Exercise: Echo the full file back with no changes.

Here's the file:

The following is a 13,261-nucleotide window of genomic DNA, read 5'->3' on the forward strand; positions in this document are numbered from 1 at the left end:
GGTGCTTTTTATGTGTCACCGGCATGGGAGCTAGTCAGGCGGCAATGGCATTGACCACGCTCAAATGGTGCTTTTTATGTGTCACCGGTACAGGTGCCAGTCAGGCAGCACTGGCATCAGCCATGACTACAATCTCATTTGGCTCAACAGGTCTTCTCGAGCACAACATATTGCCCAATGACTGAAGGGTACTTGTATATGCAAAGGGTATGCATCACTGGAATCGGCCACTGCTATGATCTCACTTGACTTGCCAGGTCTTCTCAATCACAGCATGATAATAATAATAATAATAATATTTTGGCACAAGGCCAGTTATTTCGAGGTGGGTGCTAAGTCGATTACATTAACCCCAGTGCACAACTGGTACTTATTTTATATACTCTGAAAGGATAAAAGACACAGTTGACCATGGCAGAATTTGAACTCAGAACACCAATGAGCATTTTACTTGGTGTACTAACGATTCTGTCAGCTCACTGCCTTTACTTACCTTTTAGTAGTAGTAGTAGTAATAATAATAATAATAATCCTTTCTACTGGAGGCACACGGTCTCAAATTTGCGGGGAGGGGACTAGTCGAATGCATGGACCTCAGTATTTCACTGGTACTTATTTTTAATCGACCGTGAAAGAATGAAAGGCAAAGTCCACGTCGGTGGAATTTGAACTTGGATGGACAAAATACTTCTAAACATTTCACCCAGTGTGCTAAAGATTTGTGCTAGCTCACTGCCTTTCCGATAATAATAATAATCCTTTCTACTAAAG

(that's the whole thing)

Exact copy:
The following is a 13,261-nucleotide window of genomic DNA, read 5'->3' on the forward strand; positions in this document are numbered from 1 at the left end:
GGTGCTTTTTATGTGTCACCGGCATGGGAGCTAGTCAGGCGGCAATGGCATTGACCACGCTCAAATGGTGCTTTTTATGTGTCACCGGTACAGGTGCCAGTCAGGCAGCACTGGCATCAGCCATGACTACAATCTCATTTGGCTCAACAGGTCTTCTCGAGCACAACATATTGCCCAATGACTGAAGGGTACTTGTATATGCAAAGGGTATGCATCACTGGAATCGGCCACTGCTATGATCTCACTTGACTTGCCAGGTCTTCTCAATCACAGCATGATAATAATAATAATAATAATATTTTGGCACAAGGCCAGTTATTTCGAGGTGGGTGCTAAGTCGATTACATTAACCCCAGTGCACAACTGGTACTTATTTTATATACTCTGAAAGGATAAAAGACACAGTTGACCATGGCAGAATTTGAACTCAGAACACCAATGAGCATTTTACTTGGTGTACTAACGATTCTGTCAGCTCACTGCCTTTACTTACCTTTTAGTAGTAGTAGTAGTAATAATAATAATAATAATCCTTTCTACTGGAGGCACACGGTCTCAAATTTGCGGGGAGGGGACTAGTCGAATGCATGGACCTCAGTATTTCACTGGTACTTATTTTTAATCGACCGTGAAAGAATGAAAGGCAAAGTCCACGTCGGTGGAATTTGAACTTGGATGGACAAAATACTTCTAAACATTTCACCCAGTGTGCTAAAGATTTGTGCTAGCTCACTGCCTTTCCGATAATAATAATAATCCTTTCTACTAAAG